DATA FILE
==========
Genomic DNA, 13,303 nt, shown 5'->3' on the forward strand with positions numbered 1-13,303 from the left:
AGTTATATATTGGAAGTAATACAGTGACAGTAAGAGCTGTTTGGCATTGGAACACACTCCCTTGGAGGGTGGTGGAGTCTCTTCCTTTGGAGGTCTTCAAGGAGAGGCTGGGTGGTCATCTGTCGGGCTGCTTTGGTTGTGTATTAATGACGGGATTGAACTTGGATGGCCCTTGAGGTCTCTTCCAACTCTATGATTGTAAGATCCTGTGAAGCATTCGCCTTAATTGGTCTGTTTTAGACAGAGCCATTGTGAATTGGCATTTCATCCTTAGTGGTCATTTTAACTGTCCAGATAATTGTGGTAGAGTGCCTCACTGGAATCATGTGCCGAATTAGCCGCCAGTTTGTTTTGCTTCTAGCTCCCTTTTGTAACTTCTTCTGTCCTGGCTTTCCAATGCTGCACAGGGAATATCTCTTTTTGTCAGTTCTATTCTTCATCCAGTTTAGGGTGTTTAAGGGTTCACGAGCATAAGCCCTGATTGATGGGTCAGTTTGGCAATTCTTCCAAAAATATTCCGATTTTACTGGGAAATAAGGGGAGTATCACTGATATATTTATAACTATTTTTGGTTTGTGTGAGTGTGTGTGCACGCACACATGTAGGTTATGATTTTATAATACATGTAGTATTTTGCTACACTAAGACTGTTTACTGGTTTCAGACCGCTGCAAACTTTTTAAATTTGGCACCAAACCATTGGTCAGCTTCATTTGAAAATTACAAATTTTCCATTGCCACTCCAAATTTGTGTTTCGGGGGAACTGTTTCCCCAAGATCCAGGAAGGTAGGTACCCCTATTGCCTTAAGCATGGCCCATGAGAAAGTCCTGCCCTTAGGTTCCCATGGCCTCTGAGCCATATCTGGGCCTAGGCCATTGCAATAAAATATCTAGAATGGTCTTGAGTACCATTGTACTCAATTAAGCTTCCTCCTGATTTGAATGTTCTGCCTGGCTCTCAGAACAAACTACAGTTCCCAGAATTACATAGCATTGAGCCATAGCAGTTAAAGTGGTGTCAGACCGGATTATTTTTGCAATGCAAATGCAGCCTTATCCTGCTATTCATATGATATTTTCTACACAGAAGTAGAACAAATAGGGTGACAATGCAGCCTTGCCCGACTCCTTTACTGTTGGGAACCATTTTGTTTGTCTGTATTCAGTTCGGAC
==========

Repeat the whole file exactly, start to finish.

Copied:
Genomic DNA, 13,303 nt, shown 5'->3' on the forward strand with positions numbered 1-13,303 from the left:
AGTTATATATTGGAAGTAATACAGTGACAGTAAGAGCTGTTTGGCATTGGAACACACTCCCTTGGAGGGTGGTGGAGTCTCTTCCTTTGGAGGTCTTCAAGGAGAGGCTGGGTGGTCATCTGTCGGGCTGCTTTGGTTGTGTATTAATGACGGGATTGAACTTGGATGGCCCTTGAGGTCTCTTCCAACTCTATGATTGTAAGATCCTGTGAAGCATTCGCCTTAATTGGTCTGTTTTAGACAGAGCCATTGTGAATTGGCATTTCATCCTTAGTGGTCATTTTAACTGTCCAGATAATTGTGGTAGAGTGCCTCACTGGAATCATGTGCCGAATTAGCCGCCAGTTTGTTTTGCTTCTAGCTCCCTTTTGTAACTTCTTCTGTCCTGGCTTTCCAATGCTGCACAGGGAATATCTCTTTTTGTCAGTTCTATTCTTCATCCAGTTTAGGGTGTTTAAGGGTTCACGAGCATAAGCCCTGATTGATGGGTCAGTTTGGCAATTCTTCCAAAAATATTCCGATTTTACTGGGAAATAAGGGGAGTATCACTGATATATTTATAACTATTTTTGGTTTGTGTGAGTGTGTGTGCACGCACACATGTAGGTTATGATTTTATAATACATGTAGTATTTTGCTACACTAAGACTGTTTACTGGTTTCAGACCGCTGCAAACTTTTTAAATTTGGCACCAAACCATTGGTCAGCTTCATTTGAAAATTACAAATTTTCCATTGCCACTCCAAATTTGTGTTTCGGGGGAACTGTTTCCCCAAGATCCAGGAAGGTAGGTACCCCTATTGCCTTAAGCATGGCCCATGAGAAAGTCCTGCCCTTAGGTTCCCATGGCCTCTGAGCCATATCTGGGCCTAGGCCATTGCAATAAAATATCTAGAATGGTCTTGAGTACCATTGTACTCAATTAAGCTTCCTCCTGATTTGAATGTTCTGCCTGGCTCTCAGAACAAACTACAGTTCCCAGAATTACATAGCATTGAGCCATAGCAGTTAAAGTGGTGTCAGACCGGATTATTTTTGCAATGCAAATGCAGCCTTATCCTGCTATTCATATGATATTTTCTACACAGAAGTAGAACAAATAGGGTGACAATGCAGCCTTGCCCGACTCCTTTACTGTTGGGAACCATTTTGTTTGTCTGTATTCAGTTCGGAC